Everybody loves fried chicken. Except maybe chickens. And vegetarians. And health-food enthusiasts. Ok, look, a lot of people love it, and it seems we're living in a time of of peak fried chicken, with more and more styles of the crispy, salty, tender staple becoming widely available.
But there's an unexpected number of fried chicken styles out there, so much so that simply labeling a menu item as "fried chicken" isn't quite enough to let you know what you're getting. To help you truly know your fried chicken, we broke down 10 of the best and most prevalent styles. Consider this your bucket list. Because chicken often comes in buckets. Get it?! Sigh. Pass the gravy.
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Editor's note: We've skipped nuggets and tenders -- you know what those are, you grown child -- and opted not to cover cutlets, which are frequently fried. But hey, if this inspires you to go grab some schnitzel, katsu, or milanesa de pollo, that's cool too.
What it is: This is kind of the OG of fried chicken as we know it: flour-breaded, oil-fried, and simply seasoned. Curiously, it started off in Medieval Europe as things known as "fritters," though it was often also seen at tribal feasts in Africa. The two styles came crashing together in the American South, where fried chicken paved the path for pretty much every food in the south to get breaded and fried. The style is a base. Any honey-kissing, spice-kicking, or other moves are just glorious flourishes. Key attributes: Crispy flour crust that rips off with the skin; ability to unite families across generations through secret recipes; finger-lickin' goodness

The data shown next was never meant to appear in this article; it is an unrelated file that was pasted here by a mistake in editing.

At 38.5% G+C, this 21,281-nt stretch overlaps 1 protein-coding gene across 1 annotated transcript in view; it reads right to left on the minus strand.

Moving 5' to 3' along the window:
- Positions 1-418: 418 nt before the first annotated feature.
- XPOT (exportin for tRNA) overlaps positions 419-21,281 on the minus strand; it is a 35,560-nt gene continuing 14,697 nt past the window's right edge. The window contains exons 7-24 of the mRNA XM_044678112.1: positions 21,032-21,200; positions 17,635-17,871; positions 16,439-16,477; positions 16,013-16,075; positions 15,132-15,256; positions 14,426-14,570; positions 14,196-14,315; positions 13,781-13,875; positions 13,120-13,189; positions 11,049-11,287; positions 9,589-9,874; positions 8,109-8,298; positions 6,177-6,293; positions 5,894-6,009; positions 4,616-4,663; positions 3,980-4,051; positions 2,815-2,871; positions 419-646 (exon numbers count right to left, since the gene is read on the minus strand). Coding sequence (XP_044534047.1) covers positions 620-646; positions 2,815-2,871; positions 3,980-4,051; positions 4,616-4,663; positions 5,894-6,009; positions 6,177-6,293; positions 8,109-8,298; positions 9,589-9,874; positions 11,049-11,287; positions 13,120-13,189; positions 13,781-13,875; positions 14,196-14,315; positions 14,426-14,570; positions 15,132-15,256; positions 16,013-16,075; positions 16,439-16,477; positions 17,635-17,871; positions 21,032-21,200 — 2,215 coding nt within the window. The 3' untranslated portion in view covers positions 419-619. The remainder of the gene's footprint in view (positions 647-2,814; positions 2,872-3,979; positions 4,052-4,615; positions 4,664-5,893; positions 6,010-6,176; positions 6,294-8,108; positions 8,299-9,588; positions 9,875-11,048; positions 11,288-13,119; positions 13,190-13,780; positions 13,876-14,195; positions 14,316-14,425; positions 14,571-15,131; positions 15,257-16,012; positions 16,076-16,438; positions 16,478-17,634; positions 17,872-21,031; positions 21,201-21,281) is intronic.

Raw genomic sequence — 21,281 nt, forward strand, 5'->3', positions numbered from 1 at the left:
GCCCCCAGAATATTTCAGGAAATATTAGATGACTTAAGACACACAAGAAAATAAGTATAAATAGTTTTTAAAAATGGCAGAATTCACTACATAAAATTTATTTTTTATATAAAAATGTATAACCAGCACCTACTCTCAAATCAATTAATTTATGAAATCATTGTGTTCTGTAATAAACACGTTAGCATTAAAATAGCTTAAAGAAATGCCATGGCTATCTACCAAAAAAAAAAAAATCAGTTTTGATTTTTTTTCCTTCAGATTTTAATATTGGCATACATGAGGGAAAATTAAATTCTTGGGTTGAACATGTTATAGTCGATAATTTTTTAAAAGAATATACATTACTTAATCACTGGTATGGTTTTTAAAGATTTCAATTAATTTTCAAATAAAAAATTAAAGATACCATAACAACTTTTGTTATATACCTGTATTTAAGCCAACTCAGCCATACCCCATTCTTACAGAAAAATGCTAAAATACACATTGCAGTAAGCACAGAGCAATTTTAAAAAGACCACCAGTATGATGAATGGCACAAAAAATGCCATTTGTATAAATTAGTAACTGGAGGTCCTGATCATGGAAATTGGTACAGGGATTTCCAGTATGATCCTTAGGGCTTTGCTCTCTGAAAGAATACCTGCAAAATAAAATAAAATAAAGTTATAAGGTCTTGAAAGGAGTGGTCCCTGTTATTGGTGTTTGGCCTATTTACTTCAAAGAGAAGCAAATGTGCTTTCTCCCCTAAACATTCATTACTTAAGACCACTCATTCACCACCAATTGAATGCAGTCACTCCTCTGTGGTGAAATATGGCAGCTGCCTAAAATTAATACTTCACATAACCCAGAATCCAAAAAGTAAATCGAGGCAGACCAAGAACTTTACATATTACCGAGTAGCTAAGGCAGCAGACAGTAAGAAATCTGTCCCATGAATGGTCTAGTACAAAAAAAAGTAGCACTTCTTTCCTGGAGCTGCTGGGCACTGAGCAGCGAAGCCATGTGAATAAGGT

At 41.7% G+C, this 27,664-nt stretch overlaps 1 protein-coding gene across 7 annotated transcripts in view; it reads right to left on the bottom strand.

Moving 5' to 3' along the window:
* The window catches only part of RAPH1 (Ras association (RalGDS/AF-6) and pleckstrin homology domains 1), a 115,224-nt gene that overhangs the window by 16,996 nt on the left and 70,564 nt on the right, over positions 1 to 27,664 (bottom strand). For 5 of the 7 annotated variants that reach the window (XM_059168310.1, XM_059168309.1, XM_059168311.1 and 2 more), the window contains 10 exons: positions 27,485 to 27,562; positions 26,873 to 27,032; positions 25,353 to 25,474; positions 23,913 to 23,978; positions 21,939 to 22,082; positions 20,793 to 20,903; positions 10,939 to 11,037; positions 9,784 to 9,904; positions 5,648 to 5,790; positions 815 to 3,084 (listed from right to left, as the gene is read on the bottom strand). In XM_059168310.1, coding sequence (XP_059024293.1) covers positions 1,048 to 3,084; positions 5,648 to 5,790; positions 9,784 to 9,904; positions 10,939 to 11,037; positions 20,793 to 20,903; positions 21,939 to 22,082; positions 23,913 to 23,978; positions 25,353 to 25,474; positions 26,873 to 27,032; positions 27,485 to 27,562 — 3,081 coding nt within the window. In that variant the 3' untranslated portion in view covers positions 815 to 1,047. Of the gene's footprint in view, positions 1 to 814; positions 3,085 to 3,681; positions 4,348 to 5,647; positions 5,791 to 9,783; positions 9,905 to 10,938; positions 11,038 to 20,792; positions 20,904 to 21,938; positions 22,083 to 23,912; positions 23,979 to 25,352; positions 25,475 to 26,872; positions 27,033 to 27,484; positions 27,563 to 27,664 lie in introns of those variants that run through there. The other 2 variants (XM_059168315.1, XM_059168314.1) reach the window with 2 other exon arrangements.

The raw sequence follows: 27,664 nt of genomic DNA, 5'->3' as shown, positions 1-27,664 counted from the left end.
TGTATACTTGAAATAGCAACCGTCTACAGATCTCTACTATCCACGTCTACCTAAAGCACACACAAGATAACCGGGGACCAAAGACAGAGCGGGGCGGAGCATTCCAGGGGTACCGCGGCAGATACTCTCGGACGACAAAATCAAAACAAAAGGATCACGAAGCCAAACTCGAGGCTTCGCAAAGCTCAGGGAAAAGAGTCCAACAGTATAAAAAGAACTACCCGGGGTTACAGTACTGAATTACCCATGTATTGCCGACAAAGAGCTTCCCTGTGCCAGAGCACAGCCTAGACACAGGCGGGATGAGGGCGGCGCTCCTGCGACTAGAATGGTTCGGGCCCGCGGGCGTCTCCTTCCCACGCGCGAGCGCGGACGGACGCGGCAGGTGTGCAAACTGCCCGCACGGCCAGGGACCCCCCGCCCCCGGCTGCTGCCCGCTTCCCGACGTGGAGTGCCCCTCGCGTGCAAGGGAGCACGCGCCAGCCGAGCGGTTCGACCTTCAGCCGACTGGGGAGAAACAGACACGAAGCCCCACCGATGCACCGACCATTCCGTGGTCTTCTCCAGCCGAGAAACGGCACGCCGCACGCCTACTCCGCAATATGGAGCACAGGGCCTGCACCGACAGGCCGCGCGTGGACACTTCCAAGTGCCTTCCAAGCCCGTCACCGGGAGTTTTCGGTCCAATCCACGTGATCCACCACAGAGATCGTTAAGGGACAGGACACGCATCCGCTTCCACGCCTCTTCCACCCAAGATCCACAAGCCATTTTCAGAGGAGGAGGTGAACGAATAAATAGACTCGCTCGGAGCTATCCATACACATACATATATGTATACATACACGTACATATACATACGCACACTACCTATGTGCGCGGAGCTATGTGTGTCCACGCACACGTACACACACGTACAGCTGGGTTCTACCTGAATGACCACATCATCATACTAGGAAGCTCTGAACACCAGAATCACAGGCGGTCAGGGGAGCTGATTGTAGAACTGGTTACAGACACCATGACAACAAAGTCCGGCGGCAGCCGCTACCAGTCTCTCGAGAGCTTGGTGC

What it is: Like many things that conspire together to taste delicious and make us fat -- beer, cheese, beer cheese -- the technique of broasting originated in Wisconsin. It's essentially the country-fried method's high-falootin' big-city cousin, utilizing a combination of pressure cooking and deep-frying to craft chunks of bird that maintain the perfect skin/breading crispiness without compromising the moisture of the meat inside. Key attributes: Crispy/crunchy exterior; moist interior that is almost completely void or dryness; ability to scald the mouths of very hungry and impatient people
What they are:The story of the Buffalo wing (which is sometimes debated) boils down to Anchor Bar matriarch Teressa Bellissimo's last-minute effort to feed a hungry group late at night by improvising, tossing some wings meant for soup stock in the fryer, hitting them with some Frank's, and inadvertently creating the most iconic bar snack of the 20th century. Since 1964, the wing has become more associated with Buffalo than the Bills, and has dominated bars and restaurants the world over. Key attributes: Extreme messiness; ability to trick you into actually eating celery out of mouth-cooling necessity; tendency to spark debates as to whether the flat or drum is better; inevitable post-meal dad jokes about flying bison
What it is: Sometimes known as Chicken Maryland, there are a few key differences between buttermilk-fried chicken and the country-fried kind: First, it's marinated in thick buttermilk for extra flavor (it's not just a clever name). Second, it's traditionally pan-fried in a skillet rather than submerged in grease (though not always), then covered, allowing it to steam up and lock in juices while the cook can ladle grease overtop to keep the outside crispy. Often, it's also served with creamy gravy. Key attributes: A smooth, buttery aftertaste; genuine delight